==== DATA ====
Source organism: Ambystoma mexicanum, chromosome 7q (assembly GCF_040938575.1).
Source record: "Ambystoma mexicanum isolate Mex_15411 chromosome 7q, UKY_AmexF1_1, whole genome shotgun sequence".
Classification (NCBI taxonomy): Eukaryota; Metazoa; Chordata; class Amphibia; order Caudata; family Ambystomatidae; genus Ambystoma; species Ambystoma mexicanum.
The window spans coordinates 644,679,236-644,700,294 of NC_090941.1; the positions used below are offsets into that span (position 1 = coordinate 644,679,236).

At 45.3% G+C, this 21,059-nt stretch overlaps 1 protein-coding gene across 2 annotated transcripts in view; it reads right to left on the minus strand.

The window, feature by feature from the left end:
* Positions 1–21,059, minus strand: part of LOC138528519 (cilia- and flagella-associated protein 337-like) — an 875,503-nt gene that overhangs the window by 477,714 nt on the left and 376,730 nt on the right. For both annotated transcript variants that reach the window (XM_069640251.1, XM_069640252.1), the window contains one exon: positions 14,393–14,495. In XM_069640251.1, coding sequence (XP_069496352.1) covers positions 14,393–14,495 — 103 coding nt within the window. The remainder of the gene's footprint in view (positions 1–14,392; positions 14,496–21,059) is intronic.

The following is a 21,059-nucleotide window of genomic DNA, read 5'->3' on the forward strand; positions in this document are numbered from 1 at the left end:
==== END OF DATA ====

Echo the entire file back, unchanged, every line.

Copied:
Source organism: Ambystoma mexicanum, chromosome 7q (assembly GCF_040938575.1).
Source record: "Ambystoma mexicanum isolate Mex_15411 chromosome 7q, UKY_AmexF1_1, whole genome shotgun sequence".
Classification (NCBI taxonomy): Eukaryota; Metazoa; Chordata; class Amphibia; order Caudata; family Ambystomatidae; genus Ambystoma; species Ambystoma mexicanum.
The window spans coordinates 644,679,236-644,700,294 of NC_090941.1; the positions used below are offsets into that span (position 1 = coordinate 644,679,236).

At 45.3% G+C, this 21,059-nt stretch overlaps 1 protein-coding gene across 2 annotated transcripts in view; it reads right to left on the minus strand.

The window, feature by feature from the left end:
* Positions 1–21,059, minus strand: part of LOC138528519 (cilia- and flagella-associated protein 337-like) — an 875,503-nt gene that overhangs the window by 477,714 nt on the left and 376,730 nt on the right. For both annotated transcript variants that reach the window (XM_069640251.1, XM_069640252.1), the window contains one exon: positions 14,393–14,495. In XM_069640251.1, coding sequence (XP_069496352.1) covers positions 14,393–14,495 — 103 coding nt within the window. The remainder of the gene's footprint in view (positions 1–14,392; positions 14,496–21,059) is intronic.

The following is a 21,059-nucleotide window of genomic DNA, read 5'->3' on the forward strand; positions in this document are numbered from 1 at the left end: